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Introduction to PhD Code of Practice Jo FerrieInterim Director Graduate Training September 2013.

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Presentation on theme: "Introduction to PhD Code of Practice Jo FerrieInterim Director Graduate Training September 2013."— Presentation transcript:

1 Introduction to PhD Code of Practice Jo FerrieInterim Director Graduate Training September 2013

2 Overview Identify and highlight the main features of the governing code of practice for PhD research

3 Key Documents University Code of Practice for Postgraduate Research Degrees eresearch/pgrcodeofpractice/http://www.gla.ac.uk/services/postgraduat eresearch/pgrcodeofpractice/

4 Purpose and Structure of Guidelines Provide guidance and practical advice for students and supervisors

5 Main themes covered Section 1: Introduction Section 2: Admissions Section 3: Registration Section 4: Student Records Management Section 5: Supervision Section 6: Training and Development Section 7: Research Progress Section 8: Submission and Final Examination Section 9: Publications Arising from Research Section 10: Feedback and Review of Experience Section 11: Roles and Responsibilities at a Glance Section 12: Sources of Further Information

6 The Management of Study From the outset of study Subject level responsibilities: - 2 supervisors - provision of necessary facilities - department/subject level PGR convenor - management of annual progress reviews Supervisor responsibilities - close contact in year 1 and clear framework for meetings - well defined research topic - continuous supervision - clear work programme

7 Supervisors should: Guide on the nature and parameters of the research topic Define the topic appropriate to the given timetable and resources available Clarify the standard of work required for the given degree attempted Clarify, if appropriate, additional skills required e.g. language etc. Mutually agree timetable for supervision meetings Advise on the construction of a personal development plan Ensure student familiarity with University regulations and, under disciplinary headings, what constitutes unreasonable behaviour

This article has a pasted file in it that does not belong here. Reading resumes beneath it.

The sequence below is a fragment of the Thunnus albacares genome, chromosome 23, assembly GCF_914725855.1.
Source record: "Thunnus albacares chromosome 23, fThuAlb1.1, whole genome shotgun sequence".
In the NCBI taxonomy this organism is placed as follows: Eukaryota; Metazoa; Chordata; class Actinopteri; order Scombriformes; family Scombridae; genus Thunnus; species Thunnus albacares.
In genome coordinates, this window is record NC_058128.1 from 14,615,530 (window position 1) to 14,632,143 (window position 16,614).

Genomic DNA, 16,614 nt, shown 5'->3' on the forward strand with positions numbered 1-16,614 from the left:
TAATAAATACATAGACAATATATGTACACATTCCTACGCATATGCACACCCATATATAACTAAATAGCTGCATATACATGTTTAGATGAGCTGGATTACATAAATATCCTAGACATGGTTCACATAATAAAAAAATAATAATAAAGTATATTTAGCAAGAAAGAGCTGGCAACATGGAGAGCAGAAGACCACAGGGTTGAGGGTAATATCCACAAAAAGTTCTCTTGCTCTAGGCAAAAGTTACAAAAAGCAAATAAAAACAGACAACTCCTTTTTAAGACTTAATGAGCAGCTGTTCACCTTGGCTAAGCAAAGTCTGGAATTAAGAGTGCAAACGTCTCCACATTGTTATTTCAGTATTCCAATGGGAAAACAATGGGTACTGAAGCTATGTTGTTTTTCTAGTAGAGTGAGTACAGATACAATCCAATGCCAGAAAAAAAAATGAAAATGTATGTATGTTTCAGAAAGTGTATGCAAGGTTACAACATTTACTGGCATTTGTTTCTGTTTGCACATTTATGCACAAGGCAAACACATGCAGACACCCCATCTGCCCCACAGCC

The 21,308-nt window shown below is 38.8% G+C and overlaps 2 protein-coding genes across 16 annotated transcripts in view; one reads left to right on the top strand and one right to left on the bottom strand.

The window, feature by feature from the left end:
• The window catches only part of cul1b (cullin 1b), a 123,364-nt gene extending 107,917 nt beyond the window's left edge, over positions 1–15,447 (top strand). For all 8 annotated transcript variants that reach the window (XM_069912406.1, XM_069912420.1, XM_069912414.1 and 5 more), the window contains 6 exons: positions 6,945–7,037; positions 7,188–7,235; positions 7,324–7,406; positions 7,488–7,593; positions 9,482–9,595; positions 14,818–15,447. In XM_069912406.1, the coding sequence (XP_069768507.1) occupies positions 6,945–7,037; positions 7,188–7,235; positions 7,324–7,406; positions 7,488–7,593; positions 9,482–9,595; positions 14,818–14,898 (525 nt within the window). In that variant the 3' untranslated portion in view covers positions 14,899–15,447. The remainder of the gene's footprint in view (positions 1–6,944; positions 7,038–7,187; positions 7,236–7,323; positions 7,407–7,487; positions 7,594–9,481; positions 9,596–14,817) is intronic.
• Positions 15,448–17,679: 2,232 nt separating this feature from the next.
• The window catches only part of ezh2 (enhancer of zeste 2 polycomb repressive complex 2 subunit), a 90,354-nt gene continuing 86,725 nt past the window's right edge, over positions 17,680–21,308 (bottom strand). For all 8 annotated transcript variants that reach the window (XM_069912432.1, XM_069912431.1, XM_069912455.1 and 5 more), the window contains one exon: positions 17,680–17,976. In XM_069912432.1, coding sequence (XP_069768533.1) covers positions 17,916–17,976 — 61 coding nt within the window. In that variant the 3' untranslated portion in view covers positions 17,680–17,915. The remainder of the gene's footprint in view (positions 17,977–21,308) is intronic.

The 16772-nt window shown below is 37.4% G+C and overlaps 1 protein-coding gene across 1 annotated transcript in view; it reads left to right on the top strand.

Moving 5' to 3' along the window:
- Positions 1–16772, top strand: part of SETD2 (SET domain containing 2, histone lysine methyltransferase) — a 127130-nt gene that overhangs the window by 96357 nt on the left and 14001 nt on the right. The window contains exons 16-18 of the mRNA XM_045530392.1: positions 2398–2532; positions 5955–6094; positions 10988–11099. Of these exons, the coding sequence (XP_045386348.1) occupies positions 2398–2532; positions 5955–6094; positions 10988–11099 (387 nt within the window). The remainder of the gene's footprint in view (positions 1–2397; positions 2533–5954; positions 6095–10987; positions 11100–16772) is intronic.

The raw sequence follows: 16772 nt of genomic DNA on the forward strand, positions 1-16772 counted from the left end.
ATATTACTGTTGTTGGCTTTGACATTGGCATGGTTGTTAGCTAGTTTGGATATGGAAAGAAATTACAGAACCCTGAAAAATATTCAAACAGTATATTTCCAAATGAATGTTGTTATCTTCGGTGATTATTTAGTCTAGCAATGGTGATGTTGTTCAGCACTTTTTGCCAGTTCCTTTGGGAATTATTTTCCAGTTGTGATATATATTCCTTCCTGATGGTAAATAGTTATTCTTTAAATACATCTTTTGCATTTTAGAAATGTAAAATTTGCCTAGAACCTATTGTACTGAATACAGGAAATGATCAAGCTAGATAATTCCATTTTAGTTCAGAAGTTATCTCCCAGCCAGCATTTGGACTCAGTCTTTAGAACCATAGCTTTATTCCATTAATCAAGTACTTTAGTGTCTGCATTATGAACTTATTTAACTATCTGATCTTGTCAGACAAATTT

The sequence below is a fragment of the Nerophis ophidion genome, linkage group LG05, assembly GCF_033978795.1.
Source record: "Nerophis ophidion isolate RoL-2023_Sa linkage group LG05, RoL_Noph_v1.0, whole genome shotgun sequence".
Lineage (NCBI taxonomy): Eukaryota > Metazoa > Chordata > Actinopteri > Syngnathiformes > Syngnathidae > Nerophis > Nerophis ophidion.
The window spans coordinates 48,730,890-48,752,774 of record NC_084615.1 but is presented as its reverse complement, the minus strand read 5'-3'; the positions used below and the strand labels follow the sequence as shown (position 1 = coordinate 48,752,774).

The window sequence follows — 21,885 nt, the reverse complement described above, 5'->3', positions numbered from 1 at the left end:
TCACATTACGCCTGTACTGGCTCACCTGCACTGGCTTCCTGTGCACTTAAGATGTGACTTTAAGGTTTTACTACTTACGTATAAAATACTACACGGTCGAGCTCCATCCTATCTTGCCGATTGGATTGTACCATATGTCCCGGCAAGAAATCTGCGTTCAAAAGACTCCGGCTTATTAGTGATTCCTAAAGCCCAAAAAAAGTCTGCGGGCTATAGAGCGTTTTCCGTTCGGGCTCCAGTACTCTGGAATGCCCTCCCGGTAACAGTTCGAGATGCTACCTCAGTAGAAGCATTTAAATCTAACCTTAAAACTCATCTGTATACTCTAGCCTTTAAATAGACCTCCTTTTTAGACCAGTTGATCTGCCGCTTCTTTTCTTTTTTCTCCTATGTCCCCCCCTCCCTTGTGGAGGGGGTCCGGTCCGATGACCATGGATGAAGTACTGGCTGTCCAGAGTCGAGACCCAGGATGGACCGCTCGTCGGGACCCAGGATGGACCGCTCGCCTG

8 Graduate students should: Discuss with their supervisors the type of guidance and comment they find helpful Keep on the agreed schedule of meetings and other deadlines Take the initiative in raising problems or difficulties Secure ethical approval for research involving human participants, human data or material Devise a personal development plan

9 Continuing Supervision and Research Once research is underway supervisors and students have continuing responsibilities through regular contact to maintain research momentum. Again, this can be divided into 1.Supervisor responsibilities 2.Student responsibilities

10 Supervisor Responsibilities Maintain regular and frequent contact with the student (monthly) Arrange student participation in relevant research activities within the home department and in the broader (relevant) research community Request written work on a regular basis and to return it with constructive comment To advise on alternative supervision if required due to extended leave of absence etc To advise on publishing of student output

11 Student Responsibilities Maintain regular contact with the supervisory team Maintain the progress of the work in agreement with the plan established with the supervisory team To carry out research skills and other subject specific training as required by supervisors Back up regularly and securely all computer held work Maintain and update their PDP Be familiar with all relevant University regulations and policies Agree all periods of leave with supervisors

12 Reasons to Contact Grad School for Social Sciences Issues that need College-level approval –Change of supervisor or appointment of additional supervisor –Change of research topic –Request for research furth of Glasgow –Requests for suspension of study and extension of writing up periods beyond a year (nb max 2 years of writing up in total) –Requests for reductions in the required period of study –Request to appoint examiners

13 Monitoring of Student Progress Record should be kept by both supervisors and students relating to work completed, formal meetings etc Subject area practice may involve presentations and research proposals Subject area sub-committees to monitor progress and to try to identify and help rectify unsatisfactory progress. Possible outcomes. Faculty annual monitoring of student progress (May-June) and 6 monthly for ESRC/council

14 Resolving Difficulties & Student Representation Cannot always be resolved by the two parties Department/subject level PGR convenor School PGR Director Head of Subject Area Dean of Graduate School Establishment of subject level staff-student liaison committees

15 Thesis Submission Process Priority issue for the University to ensure timely submission both for the student and for awarding bodies FT target is 70% submitting within 4 years and 85% in 5 years A PhD word limit should be in the order of ,000 words Oral exam process – one internal and one external plus convenor Recommendations post viva

16 Reading & Understanding the Code of Practice ?id=2019http://lbss.moodle.gla.ac.uk/course/view.php ?id=2019 Graduate School/ Scholarships & General Information/

17 Reading & Understanding the Code of Practice

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20 Scottish Graduate School


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